Penny Leigh Sebring from Fort Collins on January 29, 2019:

Nice article! The pros and cons can be so individual to both the bird and the person. It's worth noting that there are multiple levels of clipping that can be done as well, and that clipping does not always prevent the bird from flying.

Green Cheek Conure

Q: Should I clip my birds wings or not? I want to so that I can take him everywhere with me. On the other hand, I like the fact that he can fly to me when he is free in the house. What is your opinion on this?

Answer: I say again! To clip, or not to clip, that is the eternal question. There are excellent reasons for both sides & it really comes down to your own decision.

I’d recommend trimming a new birds flight feathers, until they become friendly with you. They feel far more independent when they can fly.Also, it gives them time to accustom themselves to a new place. Sometimes they get spooked & if they are unfamiliar with their environment they might crash into something.

Some people dont agree, but I like to keep there wings clipped, they are calmer and easier to tame then.

I let my birds fly also, they have their own room & aren’t caged more thyan an hour or so a month. But with a new bird I always clip wings, just until they get used to me , the other birds, & the environment. They also must learn to step up before they free fly, otherwise it can be impossible to put them into their cage. Their feathers grow back pretty quick, & they don’t have to be clipped so short the bird can’t fly at all, just enough to make flying fast impossible.

Under certain circumstances, clipping can be necessary. Sometimes, especially with rescues, its needed. I just try not to use it as a solution to a behavioral problem, as clipping wings can also cause behavior problems such as excessive nippy-ness.

Can A Clipped Green Cheek Conure Go Outdoors?

Clip for safety in the home if that’s relevant, but don’t assume you can go outside with a clipped bird on your shoulder. Clipping doesn’t eliminate flight, it restricts it, and with a good breeze you can lose your bird anyway. A harness or bird backpack is a better way to go anywhere and everywhere.

If you want to travel outside, just buy a flight suit and don’t open any windows or doors when birdy is out having flight time.

Pros And Cons Of Clipping Your Bird’s Wings

So you might’ve been considering getting your bird’s wings clipped but you’re not really sure where you stand on it. Here are some of the pros and cons of making that important decision:

Your bird will be safer from certain things because clipping limits vertical and horizontal flight. Clipping can limit his chances for flying into ceiling fans, windows, walls and doorways. On top of that, your bird also will be limited from flying out of windows or doors. If he does manage to escape, he wouldn’t be able to go very far, increasing the chances that you could get to him.

Sometimes clipped birds form a very good relationship with their owner because they are more dependent on them. That’s not to say that training can’t be achieved with a bird that can fly as well.

If you have predatory animals like cats living in your house, you may want to go a different route than clipping. Birds that are clipped would have a much harder time getting away from a cat when they are not able to fly like their instincts dictate. Your cat could definitely take advantage of that.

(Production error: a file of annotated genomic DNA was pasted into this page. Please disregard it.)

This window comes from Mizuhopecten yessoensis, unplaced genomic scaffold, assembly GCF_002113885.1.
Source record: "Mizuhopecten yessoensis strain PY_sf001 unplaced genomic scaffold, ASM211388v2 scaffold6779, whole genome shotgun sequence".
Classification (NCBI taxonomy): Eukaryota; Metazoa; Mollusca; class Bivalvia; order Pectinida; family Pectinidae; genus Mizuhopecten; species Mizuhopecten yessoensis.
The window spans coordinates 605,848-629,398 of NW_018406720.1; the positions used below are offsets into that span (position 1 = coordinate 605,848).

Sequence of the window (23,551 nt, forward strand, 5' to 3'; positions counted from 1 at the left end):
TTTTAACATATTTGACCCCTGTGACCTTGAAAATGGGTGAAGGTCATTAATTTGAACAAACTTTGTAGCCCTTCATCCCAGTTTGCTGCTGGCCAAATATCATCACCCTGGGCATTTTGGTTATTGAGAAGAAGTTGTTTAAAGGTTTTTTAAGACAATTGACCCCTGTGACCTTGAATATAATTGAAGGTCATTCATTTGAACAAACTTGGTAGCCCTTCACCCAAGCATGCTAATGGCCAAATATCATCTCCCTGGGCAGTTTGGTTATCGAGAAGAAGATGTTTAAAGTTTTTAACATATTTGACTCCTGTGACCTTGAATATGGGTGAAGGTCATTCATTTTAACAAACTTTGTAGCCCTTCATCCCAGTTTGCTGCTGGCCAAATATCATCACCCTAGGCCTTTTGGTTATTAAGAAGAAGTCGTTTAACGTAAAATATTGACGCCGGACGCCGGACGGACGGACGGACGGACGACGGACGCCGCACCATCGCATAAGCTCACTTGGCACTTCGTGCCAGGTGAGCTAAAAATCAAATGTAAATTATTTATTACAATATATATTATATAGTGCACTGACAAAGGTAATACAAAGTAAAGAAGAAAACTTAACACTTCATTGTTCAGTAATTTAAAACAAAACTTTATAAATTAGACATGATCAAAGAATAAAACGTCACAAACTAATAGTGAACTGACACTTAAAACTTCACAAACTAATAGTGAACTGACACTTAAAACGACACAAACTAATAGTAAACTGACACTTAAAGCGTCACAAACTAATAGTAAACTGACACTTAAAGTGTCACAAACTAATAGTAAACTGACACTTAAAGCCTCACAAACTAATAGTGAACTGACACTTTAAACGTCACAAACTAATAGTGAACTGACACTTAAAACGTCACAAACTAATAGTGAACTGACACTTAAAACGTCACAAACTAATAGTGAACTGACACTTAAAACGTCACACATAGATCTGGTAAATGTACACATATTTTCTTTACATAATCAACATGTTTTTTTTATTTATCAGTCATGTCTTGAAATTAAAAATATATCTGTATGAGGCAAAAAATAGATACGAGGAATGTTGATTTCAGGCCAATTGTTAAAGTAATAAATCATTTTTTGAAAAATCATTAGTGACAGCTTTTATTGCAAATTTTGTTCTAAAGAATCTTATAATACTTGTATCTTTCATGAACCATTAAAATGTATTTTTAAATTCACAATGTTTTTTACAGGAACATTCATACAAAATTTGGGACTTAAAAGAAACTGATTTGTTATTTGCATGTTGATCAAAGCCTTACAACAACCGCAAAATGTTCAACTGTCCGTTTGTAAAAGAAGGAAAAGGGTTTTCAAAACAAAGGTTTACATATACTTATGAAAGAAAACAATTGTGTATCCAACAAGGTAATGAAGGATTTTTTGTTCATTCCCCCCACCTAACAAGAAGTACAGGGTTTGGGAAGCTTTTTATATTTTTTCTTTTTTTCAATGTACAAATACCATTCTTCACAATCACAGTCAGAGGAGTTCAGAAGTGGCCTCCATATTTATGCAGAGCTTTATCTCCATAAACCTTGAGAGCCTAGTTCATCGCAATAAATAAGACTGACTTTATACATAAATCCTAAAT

When your bird is clipped, it also limits his exercise because that’s his primary mode of travel. Birds are also very curious and fly around to discover different things. You will have to give your bird a lot of interesting things to play with or he’ll get bored quickly without the ability to fly.

If you are even considering clipping your bird’s wings, consult a veterinarian first. They will know what the best solution is in your particular case. Adding to that note, never have someone that is inexperienced at clipping wings do the procedure. If it is done incorrectly, a bird can be severely injured.

Wing clipping is usually performed by avian veterinarians, pet store employees, breeders, or the birds' owners themselves. It is generally carried out on pet birds, particularly parrots. If performed correctly, it is a painless procedure [1] and is quite distinct from pinioning, which is carried out by amputation of the wing at the carpal joint. It is, however, not harmless as it can lead to indirect injury from falls, and is known to cause psychological distress.

Techniques for clipping the wings vary primarily in the number of feathers cut and the amount of each feather left behind. A mild clip on one wing only can impair a bird's flight greatly, as it renders the bird unbalanced in the air. This can cause injury or death to the bird if it strikes a hard surface during a fall. In most cases, only the primary flight feathers are cut, and an equal number of feathers are trimmed on each wing to avoid causing the bird to become unbalanced in flight. The most common clip involves trimming the primary flight feathers below the level of the primary coverts (usually removing about half to a third of the length of the flight feather). This clip is quick and simple to do, but leaves exposed cut ends that occasionally may cause a bird to chew on the cut feathers. Another method of clipping involves cutting the flight feather above the level of the coverts, so almost the entire feather is removed. This clip does not leave any exposed cut ends, but as more of each feather is removed, fewer feathers should be cut. However, these cut feather stumps are still present and may irritate the bird, causing significant discomfort.